• To encourage and support students to participate in all decision-making processes, target-setting and review of their individual educational plans (IEP), where appropriate.
• To view parents as partners, and involving them fully in supporting their child’s education, developing and implementing a joint learning approach at home and at school.
• To ensure that parents, students and teachers have a common understanding of the student’s educational targets.
• To monitor, evaluate and record students’ progress at regular intervals, discussing results with the student, their parents and their teachers.
• To provide training, advice, appropriate strategies and information to staff on how we, as a school, may meet the needs of students with learning and/or language difficulties.
• To engage teachers in sharing best teaching practices for differentiation.


School Lyceum No. 6 develops the principles of differentiation as “inclusion in practice” . We believe that inclusion and differentiation are most successful in the context of the learning community where there is a culture of collaboration that encourages and supports problem solving.
We are committed to developing the school community’s awareness and practices of differentiation as “the process of identifying, with each learner, the most effective strategies for achieving agreed goals” .

All teachers are considered to be teachers of children with special educational needs and teaching of these students is a whole school responsibility requiring a whole school response.
Admissions and Types of Support Offered
School Lyceum No. 6 has limited resources to accommodate students with special needs, therefore any case for acceptance is carefully considered. In compliance with the national legislation and the school’s Admission Policy the following are hindrances for enrolment:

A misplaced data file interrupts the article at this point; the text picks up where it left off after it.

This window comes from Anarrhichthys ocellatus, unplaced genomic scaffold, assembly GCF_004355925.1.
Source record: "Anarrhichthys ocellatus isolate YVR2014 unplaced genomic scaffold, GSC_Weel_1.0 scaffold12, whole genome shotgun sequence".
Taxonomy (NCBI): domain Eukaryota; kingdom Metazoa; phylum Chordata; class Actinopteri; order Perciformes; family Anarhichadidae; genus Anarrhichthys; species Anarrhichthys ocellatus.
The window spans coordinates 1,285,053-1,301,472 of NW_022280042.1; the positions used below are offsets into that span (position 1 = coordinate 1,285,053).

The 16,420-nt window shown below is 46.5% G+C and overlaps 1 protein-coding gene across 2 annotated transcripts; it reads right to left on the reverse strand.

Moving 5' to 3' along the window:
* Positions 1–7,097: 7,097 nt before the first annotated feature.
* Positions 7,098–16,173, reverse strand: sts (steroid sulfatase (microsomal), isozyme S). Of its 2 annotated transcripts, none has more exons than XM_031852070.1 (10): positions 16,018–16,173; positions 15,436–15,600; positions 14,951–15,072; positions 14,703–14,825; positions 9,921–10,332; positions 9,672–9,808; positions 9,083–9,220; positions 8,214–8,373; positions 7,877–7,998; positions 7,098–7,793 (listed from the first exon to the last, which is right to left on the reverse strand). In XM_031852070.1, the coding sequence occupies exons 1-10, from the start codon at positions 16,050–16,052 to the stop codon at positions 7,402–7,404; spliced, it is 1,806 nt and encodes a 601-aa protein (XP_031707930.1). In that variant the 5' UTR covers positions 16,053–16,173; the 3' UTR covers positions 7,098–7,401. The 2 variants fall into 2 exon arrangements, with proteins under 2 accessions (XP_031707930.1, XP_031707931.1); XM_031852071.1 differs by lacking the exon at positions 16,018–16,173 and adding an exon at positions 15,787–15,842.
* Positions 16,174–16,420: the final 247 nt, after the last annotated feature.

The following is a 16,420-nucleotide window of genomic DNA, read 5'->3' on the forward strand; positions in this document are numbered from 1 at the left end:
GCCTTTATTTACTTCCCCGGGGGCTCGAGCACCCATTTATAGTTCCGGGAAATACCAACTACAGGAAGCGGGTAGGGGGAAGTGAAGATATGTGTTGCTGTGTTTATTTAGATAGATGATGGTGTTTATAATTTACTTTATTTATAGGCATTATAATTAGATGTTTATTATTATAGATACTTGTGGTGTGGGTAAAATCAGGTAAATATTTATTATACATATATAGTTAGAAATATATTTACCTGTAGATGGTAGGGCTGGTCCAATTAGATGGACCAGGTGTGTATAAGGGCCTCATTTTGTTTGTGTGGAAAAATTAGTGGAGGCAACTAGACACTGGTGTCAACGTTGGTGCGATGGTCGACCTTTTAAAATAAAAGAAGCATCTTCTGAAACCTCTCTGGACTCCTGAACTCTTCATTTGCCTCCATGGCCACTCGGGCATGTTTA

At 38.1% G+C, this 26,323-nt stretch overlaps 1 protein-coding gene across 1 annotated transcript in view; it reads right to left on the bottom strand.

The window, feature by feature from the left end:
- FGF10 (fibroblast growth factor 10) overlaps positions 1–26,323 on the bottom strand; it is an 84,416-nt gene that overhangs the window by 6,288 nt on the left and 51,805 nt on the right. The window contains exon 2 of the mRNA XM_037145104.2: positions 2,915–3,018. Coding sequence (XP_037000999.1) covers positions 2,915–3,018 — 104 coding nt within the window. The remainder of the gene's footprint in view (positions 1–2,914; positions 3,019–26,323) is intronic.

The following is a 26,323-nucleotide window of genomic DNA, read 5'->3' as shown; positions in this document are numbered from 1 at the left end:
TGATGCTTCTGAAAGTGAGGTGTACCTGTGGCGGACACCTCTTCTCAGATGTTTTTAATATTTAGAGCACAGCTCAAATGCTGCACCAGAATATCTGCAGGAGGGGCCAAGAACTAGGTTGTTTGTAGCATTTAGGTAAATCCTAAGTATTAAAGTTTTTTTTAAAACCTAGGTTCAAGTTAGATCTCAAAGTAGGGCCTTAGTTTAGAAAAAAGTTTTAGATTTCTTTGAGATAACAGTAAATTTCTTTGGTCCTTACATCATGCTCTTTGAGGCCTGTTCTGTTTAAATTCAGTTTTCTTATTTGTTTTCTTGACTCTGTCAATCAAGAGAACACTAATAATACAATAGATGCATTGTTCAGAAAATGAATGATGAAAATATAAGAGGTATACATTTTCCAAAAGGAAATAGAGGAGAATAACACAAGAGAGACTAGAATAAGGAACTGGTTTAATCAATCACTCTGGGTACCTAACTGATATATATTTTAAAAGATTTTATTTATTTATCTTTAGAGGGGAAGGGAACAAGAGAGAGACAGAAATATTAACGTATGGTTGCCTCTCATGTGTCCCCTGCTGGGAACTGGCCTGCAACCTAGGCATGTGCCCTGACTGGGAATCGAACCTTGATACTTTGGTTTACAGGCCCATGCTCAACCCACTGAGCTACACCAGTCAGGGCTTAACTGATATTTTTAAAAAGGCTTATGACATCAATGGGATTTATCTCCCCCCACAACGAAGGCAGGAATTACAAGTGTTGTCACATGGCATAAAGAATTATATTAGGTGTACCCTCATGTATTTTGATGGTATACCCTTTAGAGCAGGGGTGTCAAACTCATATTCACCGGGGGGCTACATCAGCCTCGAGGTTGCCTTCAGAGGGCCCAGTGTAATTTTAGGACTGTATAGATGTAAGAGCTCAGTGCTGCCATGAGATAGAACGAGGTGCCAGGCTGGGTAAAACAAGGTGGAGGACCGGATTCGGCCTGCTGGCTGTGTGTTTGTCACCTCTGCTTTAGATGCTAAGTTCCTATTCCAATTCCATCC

• severe mental and intellectual challenges;
• epilepsy and related conditions;
• physically challenged cases that require special care and facilities;
• severe intellectual and emotional behavior conditions.
The school, therefore, accepts students with mild/moderate learning difficulties yet who are able to succeed in a mainstream classroom, with some additional support from teachers and teaching assistants.
The Admissions Manager will inform the Learning Support coordinator and the school’s administration, who constitute the Admission Board, of any special educational needs identified by the admissions process. The Admission Board will then review the application and advise the parents whether or not School Lyceum No. 6 has the appropriate resources to meet those identified educational needs. If necessary, the Admission Board will request additional documentation or assessment. School Lyceum No. 6 confirms its whole responsibility of providing all admitted students with all the required facilities in the school premises, including the building and the campus, so that they feel equal to the rest and to have all the necessary support, including psychologial, medical, speech therapist, etc. In any case the school will instruct parents at the time of admission about specialized institutions in the country that render qualified professional services.